Much of the infrastructure was destroyed by the Woolsey fire in 2018, but the pool remains.


Heidi and I went out to visit the pool together, and the pieces to logistically develop this project fell into place quickly thereafter. I returned to the pool often, to explore and familiarize myself with the site, to think more about how the project could best be shared with an audience, and how the work might sit with the space.

Over the span of several more months in studio, I made five layer paintings and 45 panels that would make up elements of the installation.

Part of my practice, especially at the beginning of projects, often includes the meditative and meandering process of creating watercolor documentations of myriad relevant details. Painting these kinds of studies is a way for me to better understand and absorb the things that I notice, and imprint them on memory. The process also creates a space between the original thing and my interperatation of it, allowing me to better internalize the imagery and create a new vocabulary from it.

Bathing suits and caps for the performance were inspired by a collection of swimwear I inherited from my Grandmother's closet. I sourced similar vintage pieces, and these were tailored to fit each performer. 

I wanted the installed mural panels to float above and dip into the pool, and pop up from the deck ledge in a meandering, playful cadence. Nothing could be affixed to any part of the pool's surfaces, and, the panel installations needed to be sturdy enough to withstand the significant natural wind conditions of the canyon area. I envisioned building mural panel support structures onsite with a simple construction employing gravity, friction, and 2x4s. The slight angle of the pool walls worked to help lock the panels in place. 

The play structure easel too was built onsite. A support for the layer paintings, the structure also functioned as a visual element to punctuate the horizontal linearity of the mural. When top layer paintings are created, the applied paint can act as a glue to the bottom substrate. The dancers would need to aggressively remove the painted canvas fabric in order to reveal the bottom layers, so the whole apparatus had to withstand the pressure of that process, as well as support the climbing performers. 


At sunset on Saturday, June 3rd, 2017, the installation was activated and permanently altered with shears and flames in a one night only collaborative and site-specific performance by Heidi Duckler Dance Theatre and experimental sound artist Davy Sumner.

From the pool’s adjacent terraced hillside, three dancers from the Heidi Duckler Dance Theatre, Toogie Barcelo, Haylee Nichele, and Himerria Wortham, descended in billows of color dressed in vintage bathing suits and caps. Prior to the performance, the hillside had been serendipitously installed with hundreds of hot pink construction markers in Olg Lah's Bloom project.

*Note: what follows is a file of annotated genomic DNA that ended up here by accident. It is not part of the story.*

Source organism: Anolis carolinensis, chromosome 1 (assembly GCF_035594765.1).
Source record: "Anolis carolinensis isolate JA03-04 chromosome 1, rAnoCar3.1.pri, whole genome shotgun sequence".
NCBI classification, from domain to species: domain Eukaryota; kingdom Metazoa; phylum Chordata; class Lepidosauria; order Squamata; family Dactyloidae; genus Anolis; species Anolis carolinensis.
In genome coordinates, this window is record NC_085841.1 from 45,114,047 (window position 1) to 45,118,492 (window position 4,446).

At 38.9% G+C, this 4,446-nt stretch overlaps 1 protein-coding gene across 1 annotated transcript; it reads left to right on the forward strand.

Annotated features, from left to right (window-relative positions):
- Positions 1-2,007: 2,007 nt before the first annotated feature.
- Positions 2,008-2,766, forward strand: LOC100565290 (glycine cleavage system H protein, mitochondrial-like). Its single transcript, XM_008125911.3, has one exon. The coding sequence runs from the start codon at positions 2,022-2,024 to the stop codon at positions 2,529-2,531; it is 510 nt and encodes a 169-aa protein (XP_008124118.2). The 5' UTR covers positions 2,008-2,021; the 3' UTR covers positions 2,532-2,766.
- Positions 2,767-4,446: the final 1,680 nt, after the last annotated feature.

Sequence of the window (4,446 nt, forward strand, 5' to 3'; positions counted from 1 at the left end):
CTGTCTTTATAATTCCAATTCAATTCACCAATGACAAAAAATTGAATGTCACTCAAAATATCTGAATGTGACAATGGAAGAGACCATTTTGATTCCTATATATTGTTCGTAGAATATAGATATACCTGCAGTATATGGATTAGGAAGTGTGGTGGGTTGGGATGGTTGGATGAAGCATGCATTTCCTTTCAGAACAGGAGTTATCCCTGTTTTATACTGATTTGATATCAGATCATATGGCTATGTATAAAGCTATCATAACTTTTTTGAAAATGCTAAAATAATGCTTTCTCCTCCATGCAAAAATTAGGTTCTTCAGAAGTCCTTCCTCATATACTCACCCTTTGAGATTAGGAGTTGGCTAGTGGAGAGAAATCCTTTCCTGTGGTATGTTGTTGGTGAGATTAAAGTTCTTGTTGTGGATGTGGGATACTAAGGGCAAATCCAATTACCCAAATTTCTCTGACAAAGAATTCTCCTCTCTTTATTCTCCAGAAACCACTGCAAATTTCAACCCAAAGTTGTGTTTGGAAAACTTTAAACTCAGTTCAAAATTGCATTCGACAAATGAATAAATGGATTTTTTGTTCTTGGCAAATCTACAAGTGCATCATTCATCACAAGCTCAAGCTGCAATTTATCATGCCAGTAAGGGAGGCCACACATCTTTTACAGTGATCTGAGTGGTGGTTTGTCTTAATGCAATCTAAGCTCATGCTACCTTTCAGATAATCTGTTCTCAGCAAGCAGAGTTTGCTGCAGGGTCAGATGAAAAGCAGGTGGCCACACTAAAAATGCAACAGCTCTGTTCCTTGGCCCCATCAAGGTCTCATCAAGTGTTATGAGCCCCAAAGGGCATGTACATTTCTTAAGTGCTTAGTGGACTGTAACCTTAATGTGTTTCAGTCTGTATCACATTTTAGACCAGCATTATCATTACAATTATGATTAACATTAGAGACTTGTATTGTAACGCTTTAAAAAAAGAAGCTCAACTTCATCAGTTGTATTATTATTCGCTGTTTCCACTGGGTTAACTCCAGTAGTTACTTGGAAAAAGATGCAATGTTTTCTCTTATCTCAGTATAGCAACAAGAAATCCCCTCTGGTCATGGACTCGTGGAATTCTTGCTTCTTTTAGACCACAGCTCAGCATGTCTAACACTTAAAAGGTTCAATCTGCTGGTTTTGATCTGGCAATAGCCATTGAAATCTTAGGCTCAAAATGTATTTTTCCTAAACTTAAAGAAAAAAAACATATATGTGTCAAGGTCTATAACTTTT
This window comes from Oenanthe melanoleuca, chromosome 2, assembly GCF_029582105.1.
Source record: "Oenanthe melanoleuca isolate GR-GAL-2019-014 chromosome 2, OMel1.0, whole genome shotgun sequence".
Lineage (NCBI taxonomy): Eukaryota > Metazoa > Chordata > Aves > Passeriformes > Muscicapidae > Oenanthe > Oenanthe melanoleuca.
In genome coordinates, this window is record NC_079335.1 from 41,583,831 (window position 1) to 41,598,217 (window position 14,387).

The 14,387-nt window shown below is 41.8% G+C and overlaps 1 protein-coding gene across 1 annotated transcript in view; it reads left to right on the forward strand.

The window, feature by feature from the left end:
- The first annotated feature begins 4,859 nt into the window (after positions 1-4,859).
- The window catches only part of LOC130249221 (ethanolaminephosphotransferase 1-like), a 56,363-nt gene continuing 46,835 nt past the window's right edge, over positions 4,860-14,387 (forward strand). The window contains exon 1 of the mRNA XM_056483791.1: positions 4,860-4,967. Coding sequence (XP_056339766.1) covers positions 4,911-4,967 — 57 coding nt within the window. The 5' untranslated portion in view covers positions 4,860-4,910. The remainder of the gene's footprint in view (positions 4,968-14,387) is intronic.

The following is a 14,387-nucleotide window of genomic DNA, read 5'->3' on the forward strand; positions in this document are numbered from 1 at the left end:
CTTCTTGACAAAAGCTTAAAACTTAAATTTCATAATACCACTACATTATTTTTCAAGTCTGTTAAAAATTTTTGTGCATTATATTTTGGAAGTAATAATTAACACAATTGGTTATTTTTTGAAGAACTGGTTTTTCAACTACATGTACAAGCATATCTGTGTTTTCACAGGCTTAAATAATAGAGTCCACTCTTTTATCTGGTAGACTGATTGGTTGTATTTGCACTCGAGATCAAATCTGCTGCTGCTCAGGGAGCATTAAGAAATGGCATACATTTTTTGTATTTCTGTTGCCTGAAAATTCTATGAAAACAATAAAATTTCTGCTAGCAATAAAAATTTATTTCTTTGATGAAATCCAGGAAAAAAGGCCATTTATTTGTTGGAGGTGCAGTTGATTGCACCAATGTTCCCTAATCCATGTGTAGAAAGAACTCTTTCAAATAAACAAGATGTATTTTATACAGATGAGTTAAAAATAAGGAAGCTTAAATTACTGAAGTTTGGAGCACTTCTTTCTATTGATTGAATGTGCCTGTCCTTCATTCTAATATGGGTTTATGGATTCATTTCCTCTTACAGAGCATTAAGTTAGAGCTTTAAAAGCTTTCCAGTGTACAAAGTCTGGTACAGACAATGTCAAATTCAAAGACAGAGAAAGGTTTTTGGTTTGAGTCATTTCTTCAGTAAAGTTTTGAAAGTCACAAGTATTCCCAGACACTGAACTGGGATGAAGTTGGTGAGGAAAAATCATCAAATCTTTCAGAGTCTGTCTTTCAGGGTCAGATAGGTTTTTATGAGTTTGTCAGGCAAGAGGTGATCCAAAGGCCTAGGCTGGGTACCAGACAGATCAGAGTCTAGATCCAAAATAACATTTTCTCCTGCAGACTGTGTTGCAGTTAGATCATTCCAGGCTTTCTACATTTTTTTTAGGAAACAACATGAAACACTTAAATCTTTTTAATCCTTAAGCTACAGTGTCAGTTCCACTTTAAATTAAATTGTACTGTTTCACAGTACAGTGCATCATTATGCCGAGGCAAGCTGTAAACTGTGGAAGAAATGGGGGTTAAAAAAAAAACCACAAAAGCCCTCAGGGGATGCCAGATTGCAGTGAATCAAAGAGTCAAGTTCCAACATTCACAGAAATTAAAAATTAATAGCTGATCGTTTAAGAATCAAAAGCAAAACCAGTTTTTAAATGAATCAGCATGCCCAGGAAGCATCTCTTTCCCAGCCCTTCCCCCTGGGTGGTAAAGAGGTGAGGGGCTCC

As the dancers entered and moved throughout the space, their choreography guided the audience along an activating exploration of the pool’s surfaces, sundial-style, around the crater’s center platform. Floaty sounds tinkled in from sound artist Davy Sumner’s amplification of nature noises, old-time-pool-side-music, and sonically manipulated physical elements of the pool itself.

In inevitable conclusion, the performers addressed the climbing play structure and peeled back the attached layer paintings, revealing the under-work. They also cut, ripped and tore. Some work was rendered into fragmented forms, and those pieces became mementos that were distributed to the audience as souvenirs. Other parts of the top-layer original paintings were delivered into platform fire pits, where the canvases were burned, and dancers tended flames and formed a ritualistic pyre.

The performance was free and open to the public. The altered installation remained on site and open to the public during park hours through September, 2018. Various community workshops, including a ghost-printmaking workshop, were held onsite throughout the project's residency. 

LAKE ENCHANTO was proposed as a site-specific project for Arts in the Parks program at the Peter Strauss Ranch in the Santa Monica Mountains National Recreation Area, a unit of the National Park Service, was supported in part with an award from the Santa Monica Mountains Fund, was reviewed by art critic Shana Nys Dambrot, and the subject of a  short film by Ben Dolenc.

Using Format